CHARLESTON, W.Va. -- The head of the West Virginia Chamber of Commerce this week criticized the Italian-owned gun manufacturer Beretta USA, saying he found the company's comments about not locating in West Virginia because of U.S. Sen. Joe Manchin's efforts to expand background checks for gun buyers "very troubling."
"Part of the reason I am reacting to this is that it looks like it was part of an effort to give West Virginia a black eye," said Steve Roberts, the chamber's president.
"Joe Manchin is one of the strongest Second Amendment supporters in the Senate. He represents the views of the vast majority of people in West Virginia in supporting background checks to make sure the wrong kinds of weapons don't end up in the hands of known criminals and potential terrorists," Roberts said.
Last Friday, Jeffrey Reh, a Beretta USA executive, criticized Manchin, D-W.Va., for his efforts to expand background checks for anyone who purchases a gun in legislation he co-sponsored with Sen. Pat Toomey, R-Pa.
Reh said his company would not move or expand its operations into West Virginia because of Manchin's bill.
Roberts "found it surprising" that Beretta was announcing it would not come to the Mountain State last week, "particularly given that it was reported in 'The Baltimore Sun' in May that they would not be leaving Maryland. It appears they had already made that decision."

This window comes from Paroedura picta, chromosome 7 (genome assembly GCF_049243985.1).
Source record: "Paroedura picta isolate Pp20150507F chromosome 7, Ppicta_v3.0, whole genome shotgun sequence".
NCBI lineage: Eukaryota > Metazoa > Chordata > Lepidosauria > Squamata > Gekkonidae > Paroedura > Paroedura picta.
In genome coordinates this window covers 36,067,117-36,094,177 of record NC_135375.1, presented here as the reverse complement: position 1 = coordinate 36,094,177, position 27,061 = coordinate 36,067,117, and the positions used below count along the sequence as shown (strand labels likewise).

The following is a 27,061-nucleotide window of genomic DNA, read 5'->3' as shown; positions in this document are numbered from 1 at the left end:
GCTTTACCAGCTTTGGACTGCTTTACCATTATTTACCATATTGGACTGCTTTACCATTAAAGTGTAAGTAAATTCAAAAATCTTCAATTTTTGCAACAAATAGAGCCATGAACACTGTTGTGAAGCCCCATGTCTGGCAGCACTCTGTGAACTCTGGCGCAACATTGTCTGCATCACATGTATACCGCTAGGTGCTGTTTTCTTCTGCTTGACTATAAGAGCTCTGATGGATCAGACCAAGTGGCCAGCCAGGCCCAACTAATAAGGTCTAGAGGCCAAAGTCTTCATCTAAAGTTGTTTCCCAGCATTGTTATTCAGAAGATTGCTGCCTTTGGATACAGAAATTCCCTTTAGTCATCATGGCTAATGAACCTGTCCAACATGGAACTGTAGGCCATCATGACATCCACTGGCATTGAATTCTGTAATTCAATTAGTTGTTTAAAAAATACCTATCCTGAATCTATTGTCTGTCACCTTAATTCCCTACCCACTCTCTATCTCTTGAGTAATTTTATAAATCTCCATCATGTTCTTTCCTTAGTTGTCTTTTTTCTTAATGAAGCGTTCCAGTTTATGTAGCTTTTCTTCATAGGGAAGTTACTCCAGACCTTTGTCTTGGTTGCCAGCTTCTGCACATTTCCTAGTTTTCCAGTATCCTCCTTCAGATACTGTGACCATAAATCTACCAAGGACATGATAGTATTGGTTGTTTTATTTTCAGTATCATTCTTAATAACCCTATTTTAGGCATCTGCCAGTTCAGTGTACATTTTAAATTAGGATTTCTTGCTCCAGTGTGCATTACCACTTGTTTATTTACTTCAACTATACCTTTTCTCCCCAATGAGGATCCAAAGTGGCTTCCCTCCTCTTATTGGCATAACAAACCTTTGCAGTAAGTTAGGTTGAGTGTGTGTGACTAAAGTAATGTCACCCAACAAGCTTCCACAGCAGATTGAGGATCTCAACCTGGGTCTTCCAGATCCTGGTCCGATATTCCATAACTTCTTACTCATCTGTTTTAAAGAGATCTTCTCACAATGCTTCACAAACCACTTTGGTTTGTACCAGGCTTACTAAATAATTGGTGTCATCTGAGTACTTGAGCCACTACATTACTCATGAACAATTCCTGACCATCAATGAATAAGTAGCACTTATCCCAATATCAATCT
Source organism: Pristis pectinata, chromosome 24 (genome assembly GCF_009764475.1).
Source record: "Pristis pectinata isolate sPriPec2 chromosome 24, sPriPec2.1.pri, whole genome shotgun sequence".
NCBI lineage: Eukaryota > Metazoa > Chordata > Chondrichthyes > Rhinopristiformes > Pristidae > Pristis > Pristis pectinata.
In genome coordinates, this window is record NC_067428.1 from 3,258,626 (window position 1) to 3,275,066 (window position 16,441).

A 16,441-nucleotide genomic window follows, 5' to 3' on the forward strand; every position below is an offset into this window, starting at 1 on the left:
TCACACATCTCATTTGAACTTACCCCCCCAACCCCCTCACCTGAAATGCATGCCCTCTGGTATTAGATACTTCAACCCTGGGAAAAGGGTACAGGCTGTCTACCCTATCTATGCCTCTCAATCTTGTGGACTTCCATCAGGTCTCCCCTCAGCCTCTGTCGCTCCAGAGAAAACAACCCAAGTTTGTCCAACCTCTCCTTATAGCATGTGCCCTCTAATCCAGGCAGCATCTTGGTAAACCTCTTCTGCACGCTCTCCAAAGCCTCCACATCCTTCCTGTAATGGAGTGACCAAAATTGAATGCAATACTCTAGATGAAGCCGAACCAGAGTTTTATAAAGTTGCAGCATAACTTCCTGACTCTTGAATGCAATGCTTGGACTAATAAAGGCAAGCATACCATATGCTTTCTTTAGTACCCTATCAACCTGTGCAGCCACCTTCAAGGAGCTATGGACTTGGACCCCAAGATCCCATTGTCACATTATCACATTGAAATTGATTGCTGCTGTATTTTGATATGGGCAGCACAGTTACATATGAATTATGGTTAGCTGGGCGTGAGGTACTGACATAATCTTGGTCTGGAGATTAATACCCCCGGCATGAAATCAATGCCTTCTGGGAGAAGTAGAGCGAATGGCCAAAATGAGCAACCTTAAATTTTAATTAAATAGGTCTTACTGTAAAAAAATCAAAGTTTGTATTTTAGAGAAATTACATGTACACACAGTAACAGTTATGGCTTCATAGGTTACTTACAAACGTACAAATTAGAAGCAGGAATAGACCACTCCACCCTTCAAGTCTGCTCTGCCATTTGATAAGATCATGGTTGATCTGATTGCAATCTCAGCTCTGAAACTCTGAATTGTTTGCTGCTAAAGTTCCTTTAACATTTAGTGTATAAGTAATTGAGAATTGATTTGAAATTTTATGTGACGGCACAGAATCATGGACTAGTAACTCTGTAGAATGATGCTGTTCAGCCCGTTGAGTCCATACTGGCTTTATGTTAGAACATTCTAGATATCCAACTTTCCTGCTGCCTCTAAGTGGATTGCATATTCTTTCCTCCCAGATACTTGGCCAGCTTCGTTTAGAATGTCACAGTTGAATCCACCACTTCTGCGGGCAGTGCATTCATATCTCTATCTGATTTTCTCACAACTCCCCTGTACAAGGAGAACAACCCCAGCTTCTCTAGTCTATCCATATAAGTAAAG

On May 24, the Baltimore Sun reported that "Beretta USA threatened to abandon its home on the Potomac if Maryland passed a strict new gun-control law, but after the law was signed the company announced that its operations would remain in Prince George's County for now."
The company employs 400 people at its Maryland facility.
Last week, Reh said that Beretta was considering a move to seven other states, but would not name those states.
Roberts said, "It also is surprising to me that a European-owned gun manufacturer would take a position like this in opposition to what 75 percent of West Virginians, who were polled, believe.
"It strikes me as very odd, and needs to be confronted in a diplomatic way, that a company that does business with the United States military is offering opinions based on facts that are not accurately presented," Roberts said.